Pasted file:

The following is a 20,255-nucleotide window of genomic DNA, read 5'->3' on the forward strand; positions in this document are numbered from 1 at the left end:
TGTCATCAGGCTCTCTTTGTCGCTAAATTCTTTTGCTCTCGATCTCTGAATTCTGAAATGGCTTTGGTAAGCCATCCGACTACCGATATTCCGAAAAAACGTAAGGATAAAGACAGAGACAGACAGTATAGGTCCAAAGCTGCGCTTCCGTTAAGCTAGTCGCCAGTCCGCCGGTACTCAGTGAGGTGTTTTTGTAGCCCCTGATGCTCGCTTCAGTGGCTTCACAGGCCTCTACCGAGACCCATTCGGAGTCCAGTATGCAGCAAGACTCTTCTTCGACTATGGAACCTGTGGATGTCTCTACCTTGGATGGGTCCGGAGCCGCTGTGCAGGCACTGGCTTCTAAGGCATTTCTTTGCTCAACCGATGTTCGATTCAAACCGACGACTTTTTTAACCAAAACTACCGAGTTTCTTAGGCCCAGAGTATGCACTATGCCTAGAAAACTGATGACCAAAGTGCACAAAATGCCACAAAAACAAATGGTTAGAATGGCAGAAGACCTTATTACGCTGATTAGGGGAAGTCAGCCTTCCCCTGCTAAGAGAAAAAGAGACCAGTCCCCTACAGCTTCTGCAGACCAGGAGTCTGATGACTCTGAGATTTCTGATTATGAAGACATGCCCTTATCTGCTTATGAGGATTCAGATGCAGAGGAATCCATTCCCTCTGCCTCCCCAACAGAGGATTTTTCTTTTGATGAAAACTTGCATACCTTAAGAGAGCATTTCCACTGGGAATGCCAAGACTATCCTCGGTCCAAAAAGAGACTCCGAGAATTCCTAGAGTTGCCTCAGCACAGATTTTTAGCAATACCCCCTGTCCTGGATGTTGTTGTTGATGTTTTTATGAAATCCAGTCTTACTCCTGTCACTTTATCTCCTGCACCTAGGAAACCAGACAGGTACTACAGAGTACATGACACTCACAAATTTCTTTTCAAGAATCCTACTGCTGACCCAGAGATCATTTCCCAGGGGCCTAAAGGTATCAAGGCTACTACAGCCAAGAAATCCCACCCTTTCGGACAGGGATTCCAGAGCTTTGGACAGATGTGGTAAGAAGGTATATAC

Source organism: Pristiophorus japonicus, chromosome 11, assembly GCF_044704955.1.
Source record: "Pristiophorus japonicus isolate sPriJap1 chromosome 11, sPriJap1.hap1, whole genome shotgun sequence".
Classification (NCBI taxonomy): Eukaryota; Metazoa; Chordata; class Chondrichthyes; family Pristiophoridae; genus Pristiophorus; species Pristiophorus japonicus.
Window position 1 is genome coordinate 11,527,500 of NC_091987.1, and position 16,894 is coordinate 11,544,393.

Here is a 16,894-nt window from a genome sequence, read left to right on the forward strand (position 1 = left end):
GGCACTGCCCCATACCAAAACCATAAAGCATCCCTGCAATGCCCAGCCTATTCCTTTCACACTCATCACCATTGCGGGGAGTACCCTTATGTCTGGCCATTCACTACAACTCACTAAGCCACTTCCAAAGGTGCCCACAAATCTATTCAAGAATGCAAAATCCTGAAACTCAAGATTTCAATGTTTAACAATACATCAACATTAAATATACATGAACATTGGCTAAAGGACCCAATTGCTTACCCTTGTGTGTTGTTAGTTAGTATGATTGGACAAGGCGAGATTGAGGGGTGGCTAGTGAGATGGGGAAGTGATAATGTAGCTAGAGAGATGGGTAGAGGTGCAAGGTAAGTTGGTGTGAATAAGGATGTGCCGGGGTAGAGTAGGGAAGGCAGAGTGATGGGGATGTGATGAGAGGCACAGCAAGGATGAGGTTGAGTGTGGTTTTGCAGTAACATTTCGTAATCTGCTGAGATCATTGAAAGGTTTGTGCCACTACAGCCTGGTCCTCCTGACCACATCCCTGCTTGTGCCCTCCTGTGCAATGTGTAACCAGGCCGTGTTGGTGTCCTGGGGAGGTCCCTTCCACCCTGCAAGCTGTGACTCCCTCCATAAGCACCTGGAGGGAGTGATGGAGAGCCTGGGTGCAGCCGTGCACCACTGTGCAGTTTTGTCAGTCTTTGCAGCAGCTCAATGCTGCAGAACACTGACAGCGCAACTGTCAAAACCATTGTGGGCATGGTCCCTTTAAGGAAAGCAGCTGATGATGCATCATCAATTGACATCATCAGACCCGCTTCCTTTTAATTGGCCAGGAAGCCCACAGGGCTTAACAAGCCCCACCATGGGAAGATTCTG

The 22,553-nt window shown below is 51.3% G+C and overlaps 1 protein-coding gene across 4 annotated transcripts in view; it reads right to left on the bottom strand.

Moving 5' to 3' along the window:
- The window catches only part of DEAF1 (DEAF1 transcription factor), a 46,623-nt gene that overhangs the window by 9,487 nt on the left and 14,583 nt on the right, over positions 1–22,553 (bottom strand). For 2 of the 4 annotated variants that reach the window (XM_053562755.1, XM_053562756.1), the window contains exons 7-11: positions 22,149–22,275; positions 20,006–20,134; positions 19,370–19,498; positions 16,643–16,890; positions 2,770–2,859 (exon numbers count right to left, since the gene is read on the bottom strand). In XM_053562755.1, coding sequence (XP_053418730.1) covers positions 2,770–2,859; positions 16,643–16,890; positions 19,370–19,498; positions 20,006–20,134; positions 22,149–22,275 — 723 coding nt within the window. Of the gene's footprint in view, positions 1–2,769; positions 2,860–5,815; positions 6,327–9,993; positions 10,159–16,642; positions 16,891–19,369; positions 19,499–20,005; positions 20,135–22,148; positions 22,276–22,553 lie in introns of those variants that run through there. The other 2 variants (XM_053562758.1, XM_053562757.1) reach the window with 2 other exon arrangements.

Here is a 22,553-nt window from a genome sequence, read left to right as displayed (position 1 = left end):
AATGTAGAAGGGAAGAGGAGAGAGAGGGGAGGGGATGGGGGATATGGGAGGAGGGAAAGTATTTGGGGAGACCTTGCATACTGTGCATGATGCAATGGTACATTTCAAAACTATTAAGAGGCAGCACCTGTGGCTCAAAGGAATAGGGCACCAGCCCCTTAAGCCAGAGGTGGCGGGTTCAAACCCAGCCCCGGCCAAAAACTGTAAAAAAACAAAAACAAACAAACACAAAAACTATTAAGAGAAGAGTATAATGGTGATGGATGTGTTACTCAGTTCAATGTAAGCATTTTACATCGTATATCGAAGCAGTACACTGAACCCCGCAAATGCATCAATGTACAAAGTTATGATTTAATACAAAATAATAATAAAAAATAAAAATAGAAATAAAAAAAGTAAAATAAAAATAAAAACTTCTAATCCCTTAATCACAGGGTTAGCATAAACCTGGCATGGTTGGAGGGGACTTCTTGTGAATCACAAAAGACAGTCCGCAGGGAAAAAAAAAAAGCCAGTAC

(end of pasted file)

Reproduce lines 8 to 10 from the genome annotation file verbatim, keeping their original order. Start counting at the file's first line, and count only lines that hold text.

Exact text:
GGCACTGCCCCATACCAAAACCATAAAGCATCCCTGCAATGCCCAGCCTATTCCTTTCACACTCATCACCATTGCGGGGAGTACCCTTATGTCTGGCCATTCACTACAACTCACTAAGCCACTTCCAAAGGTGCCCACAAATCTATTCAAGAATGCAAAATCCTGAAACTCAAGATTTCAATGTTTAACAATACATCAACATTAAATATACATGAACATTGGCTAAAGGACCCAATTGCTTACCCTTGTGTGTTGTTAGTTAGTATGATTGGACAAGGCGAGATTGAGGGGTGGCTAGTGAGATGGGGAAGTGATAATGTAGCTAGAGAGATGGGTAGAGGTGCAAGGTAAGTTGGTGTGAATAAGGATGTGCCGGGGTAGAGTAGGGAAGGCAGAGTGATGGGGATGTGATGAGAGGCACAGCAAGGATGAGGTTGAGTGTGGTTTTGCAGTAACATTTCGTAATCTGCTGAGATCATTGAAAGGTTTGTGCCACTACAGCCTGGTCCTCCTGACCACATCCCTGCTTGTGCCCTCCTGTGCAATGTGTAACCAGGCCGTGTTGGTGTCCTGGGGAGGTCCCTTCCACCCTGCAAGCTGTGACTCCCTCCATAAGCACCTGGAGGGAGTGATGGAGAGCCTGGGTGCAGCCGTGCACCACTGTGCAGTTTTGTCAGTCTTTGCAGCAGCTCAATGCTGCAGAACACTGACAGCGCAACTGTCAAAACCATTGTGGGCATGGTCCCTTTAAGGAAAGCAGCTGATGATGCATCATCAATTGACATCATCAGACCCGCTTCCTTTTAATTGGCCAGGAAGCCCACAGGGCTTAACAAGCCCCACCATGGGAAGATTCTG

The 22,553-nt window shown below is 51.3% G+C and overlaps 1 protein-coding gene across 4 annotated transcripts in view; it reads right to left on the bottom strand.

Moving 5' to 3' along the window: